An Amazing Feeling

by Lindsey Olsen

South Dakota, a state that I had never been to before this week and to be honest, knew very little about. This week has been quite the adventure from cornfields and flat lands that we passed on my first day riding with the team on Monday, to the Black Hills that we reached yesterday. I’ve had some unique experiences so far and have already made some great friends and reunited with old ones.

Monday was an easy, flat, and pretty uneventful ride to Parkston. It was a nice “welcome back” ride and kind of a teaser for the following day. Tuesday, on the other hand, was definitely one of the toughest, windiest, and most emotionally draining rides that I have ever had. The first 40 miles we battled headwinds as high as 22 mph and rolling hills. After we crossed the Missouri River at mile 60, we climbed for what seemed like forever up a hill. I must have averaged around 6 mph on that hill, and I remember cussing at it and wanting to give up. The next couple days seem like a blur. We had a 103 mile day that flew by compared to the 96 mile Tuesday, and a 50 mile day with headwinds stronger than Tuesday’s, but luckily only lasted for about 10 miles.
Thursday night we stayed in Porcupine, a part of the Pine Ridge Indian Reservation and we got a little history lesson about the Sioux Indian’s culture and how the Fuller Center is partnering to work with them. Friday was a build day and we worked mainly on a Vietnam War veteran’s home as well as one of the local woman’s home who has 6 boys and 2 girls as well as 9 puppies. Living in this community for two dayswas such a unique experience to me, and to witness how simply these Native American’s lives are and how beautiful the land is was very eye-opening. They make use of the resources they have, and live off the land. Yesterday we settled into Rapid City, South Dakota after a very pretty 86-mile day, including rolling hills, the Badlands of South Dakota, a nice local bike path, and a distant view of the mountains!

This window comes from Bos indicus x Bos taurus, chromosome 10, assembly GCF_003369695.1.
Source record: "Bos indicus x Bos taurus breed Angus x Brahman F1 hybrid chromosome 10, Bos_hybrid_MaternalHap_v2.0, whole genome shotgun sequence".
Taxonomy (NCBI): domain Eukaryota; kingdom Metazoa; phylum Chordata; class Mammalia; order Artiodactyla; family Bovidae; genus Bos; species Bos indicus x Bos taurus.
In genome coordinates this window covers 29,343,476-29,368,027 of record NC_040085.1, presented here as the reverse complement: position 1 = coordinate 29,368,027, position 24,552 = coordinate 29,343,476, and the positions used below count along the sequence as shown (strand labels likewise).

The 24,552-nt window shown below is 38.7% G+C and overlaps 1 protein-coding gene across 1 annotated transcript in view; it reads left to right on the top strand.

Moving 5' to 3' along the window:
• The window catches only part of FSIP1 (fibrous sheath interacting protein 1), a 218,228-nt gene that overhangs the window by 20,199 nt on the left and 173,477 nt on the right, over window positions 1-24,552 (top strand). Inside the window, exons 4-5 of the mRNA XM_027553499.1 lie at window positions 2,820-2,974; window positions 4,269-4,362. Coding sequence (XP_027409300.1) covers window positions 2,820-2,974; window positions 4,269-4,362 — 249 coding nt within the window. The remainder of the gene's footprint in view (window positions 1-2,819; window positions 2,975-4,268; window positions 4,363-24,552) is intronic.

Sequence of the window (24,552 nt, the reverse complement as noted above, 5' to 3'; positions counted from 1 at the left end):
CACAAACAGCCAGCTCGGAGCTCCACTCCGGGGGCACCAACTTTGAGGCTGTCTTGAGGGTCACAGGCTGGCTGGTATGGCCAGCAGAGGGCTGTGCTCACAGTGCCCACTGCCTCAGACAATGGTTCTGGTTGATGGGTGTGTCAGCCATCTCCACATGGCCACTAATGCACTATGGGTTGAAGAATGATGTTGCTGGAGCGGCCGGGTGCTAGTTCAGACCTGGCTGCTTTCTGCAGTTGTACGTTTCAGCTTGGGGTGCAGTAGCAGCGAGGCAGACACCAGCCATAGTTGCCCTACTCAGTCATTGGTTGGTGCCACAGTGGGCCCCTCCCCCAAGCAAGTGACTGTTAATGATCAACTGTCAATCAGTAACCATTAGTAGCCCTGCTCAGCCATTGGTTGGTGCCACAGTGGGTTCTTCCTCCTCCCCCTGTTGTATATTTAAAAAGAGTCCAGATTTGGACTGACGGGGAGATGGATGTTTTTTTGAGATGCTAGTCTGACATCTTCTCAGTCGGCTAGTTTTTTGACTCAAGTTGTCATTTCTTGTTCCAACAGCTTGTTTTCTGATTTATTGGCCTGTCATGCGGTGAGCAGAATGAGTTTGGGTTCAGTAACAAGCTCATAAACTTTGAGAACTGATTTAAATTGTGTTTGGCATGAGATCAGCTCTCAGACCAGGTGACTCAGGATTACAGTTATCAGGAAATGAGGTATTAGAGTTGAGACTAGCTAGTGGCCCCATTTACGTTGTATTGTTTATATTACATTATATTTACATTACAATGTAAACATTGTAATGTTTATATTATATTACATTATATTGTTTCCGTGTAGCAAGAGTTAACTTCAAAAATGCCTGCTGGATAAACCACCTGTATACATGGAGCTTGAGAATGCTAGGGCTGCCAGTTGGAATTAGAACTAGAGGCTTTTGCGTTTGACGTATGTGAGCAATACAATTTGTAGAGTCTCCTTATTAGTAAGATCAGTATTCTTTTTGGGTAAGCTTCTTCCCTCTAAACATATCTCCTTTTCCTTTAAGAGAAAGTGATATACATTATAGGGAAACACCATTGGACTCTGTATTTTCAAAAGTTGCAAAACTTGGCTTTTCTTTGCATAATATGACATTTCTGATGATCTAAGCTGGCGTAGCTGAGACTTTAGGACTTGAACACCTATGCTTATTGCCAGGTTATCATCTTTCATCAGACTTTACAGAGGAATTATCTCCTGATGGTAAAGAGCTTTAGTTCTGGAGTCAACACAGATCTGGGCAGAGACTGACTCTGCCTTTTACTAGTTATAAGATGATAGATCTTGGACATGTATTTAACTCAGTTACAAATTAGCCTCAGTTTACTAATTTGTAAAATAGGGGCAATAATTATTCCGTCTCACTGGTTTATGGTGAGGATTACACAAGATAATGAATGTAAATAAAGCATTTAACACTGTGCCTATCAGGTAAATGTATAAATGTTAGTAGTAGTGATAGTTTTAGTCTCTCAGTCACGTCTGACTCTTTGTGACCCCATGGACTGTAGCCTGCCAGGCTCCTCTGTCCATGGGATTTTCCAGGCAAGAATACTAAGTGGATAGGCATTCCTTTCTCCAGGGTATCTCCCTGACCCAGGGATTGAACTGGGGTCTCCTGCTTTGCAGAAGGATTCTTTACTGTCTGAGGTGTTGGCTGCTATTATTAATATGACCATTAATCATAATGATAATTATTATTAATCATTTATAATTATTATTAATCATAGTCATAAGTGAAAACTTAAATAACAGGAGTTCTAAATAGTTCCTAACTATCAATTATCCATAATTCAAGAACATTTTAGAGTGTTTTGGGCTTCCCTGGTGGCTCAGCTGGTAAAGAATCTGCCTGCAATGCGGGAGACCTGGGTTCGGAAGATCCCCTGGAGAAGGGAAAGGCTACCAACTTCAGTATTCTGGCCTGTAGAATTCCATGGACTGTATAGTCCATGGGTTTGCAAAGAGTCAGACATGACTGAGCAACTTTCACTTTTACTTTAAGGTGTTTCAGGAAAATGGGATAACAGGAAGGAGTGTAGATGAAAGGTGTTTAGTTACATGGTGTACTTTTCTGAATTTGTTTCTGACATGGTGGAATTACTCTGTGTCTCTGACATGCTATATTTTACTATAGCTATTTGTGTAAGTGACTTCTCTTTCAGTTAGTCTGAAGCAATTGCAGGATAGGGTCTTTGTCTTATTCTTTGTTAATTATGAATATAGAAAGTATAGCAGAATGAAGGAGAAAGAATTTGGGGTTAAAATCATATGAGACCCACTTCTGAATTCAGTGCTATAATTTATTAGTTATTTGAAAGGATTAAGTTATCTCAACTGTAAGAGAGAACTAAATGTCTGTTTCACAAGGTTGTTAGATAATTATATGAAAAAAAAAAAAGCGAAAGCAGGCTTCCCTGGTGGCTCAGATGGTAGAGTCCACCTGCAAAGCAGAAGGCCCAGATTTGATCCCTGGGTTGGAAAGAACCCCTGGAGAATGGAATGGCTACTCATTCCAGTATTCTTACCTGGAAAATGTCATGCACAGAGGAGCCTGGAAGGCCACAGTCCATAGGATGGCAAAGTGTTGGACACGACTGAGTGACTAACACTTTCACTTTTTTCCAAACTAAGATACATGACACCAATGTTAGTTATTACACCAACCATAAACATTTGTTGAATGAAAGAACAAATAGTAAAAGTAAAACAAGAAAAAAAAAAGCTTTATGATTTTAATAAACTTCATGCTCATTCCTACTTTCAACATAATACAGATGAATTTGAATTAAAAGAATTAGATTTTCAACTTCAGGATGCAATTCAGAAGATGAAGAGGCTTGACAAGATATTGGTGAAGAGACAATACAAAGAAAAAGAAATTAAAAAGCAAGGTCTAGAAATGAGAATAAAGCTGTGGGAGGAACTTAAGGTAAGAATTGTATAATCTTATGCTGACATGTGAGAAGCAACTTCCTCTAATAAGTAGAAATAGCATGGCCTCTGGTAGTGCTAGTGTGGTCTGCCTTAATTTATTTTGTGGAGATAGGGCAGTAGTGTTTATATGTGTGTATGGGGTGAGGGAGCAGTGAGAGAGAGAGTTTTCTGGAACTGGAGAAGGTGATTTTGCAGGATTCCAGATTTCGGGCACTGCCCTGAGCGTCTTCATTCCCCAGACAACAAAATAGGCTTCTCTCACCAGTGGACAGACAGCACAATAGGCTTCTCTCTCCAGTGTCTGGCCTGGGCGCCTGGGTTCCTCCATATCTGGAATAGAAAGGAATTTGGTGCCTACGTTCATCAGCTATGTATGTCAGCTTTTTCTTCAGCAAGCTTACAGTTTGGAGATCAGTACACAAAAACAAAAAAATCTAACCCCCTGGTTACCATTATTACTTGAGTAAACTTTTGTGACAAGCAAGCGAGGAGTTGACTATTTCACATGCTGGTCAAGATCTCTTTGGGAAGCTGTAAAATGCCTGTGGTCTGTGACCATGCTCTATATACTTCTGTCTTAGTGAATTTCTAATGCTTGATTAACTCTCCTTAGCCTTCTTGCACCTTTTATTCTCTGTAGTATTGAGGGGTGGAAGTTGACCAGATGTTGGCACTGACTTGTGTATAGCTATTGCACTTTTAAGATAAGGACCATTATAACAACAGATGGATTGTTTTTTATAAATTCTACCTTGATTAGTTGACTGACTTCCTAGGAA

Being back on this adventure for the second time has been such a different experience. We are no longer a small, tight-knit group like I was so accustomed to last year. This group is a much larger one, full of kind-hearted people, and so diverse but united at the same time. There are a lot more segment riders, meaning that they join for only weeks at a time, like I am doing. Unfortunately, this makes it tougher to get to know each rider on a deeper level like I was able to for the most part last year. I have only been with this group of people for a week now but I feel like it has been much longer. The biking has been unbelievable. Since there are so many more people, there is always a cyclist in the distance that I can see or for me to ride with, unlike last year where everyone was so separated on the rides. I have ridden with my old pal Nicole most of the time, my best friend that I met on the ride last year. She leaves on Tuesday, which is bittersweet because I won’t have her here to share this adventure with but she is moving on to bigger things in Belize.

Today was my first off day and Nicole and I spent it biking around, got an ear piercing from the local Claire’s, you know…the usual. It’s amazing how much my perspective on things has changed so much in such a short time. When I first got here I was comparing everything to last year and became really emotional about how much I missed the old riders and our group dynamic. But, throughout this week, I have grown to love this new group of people and have become used to this dynamic and am growing to love it more and more every day. The church service we went to this morning was about bettering oneself, and I feel as if it was just what I needed. I believe that God has sent me on this adventure for a second time for a different reason, and to focus more on my personal growth as a Christian and adult. I can’t describe how open roads make me feel, especially the downhills where I just feel invincible, but I can say that it is definitely an amazing feeling.


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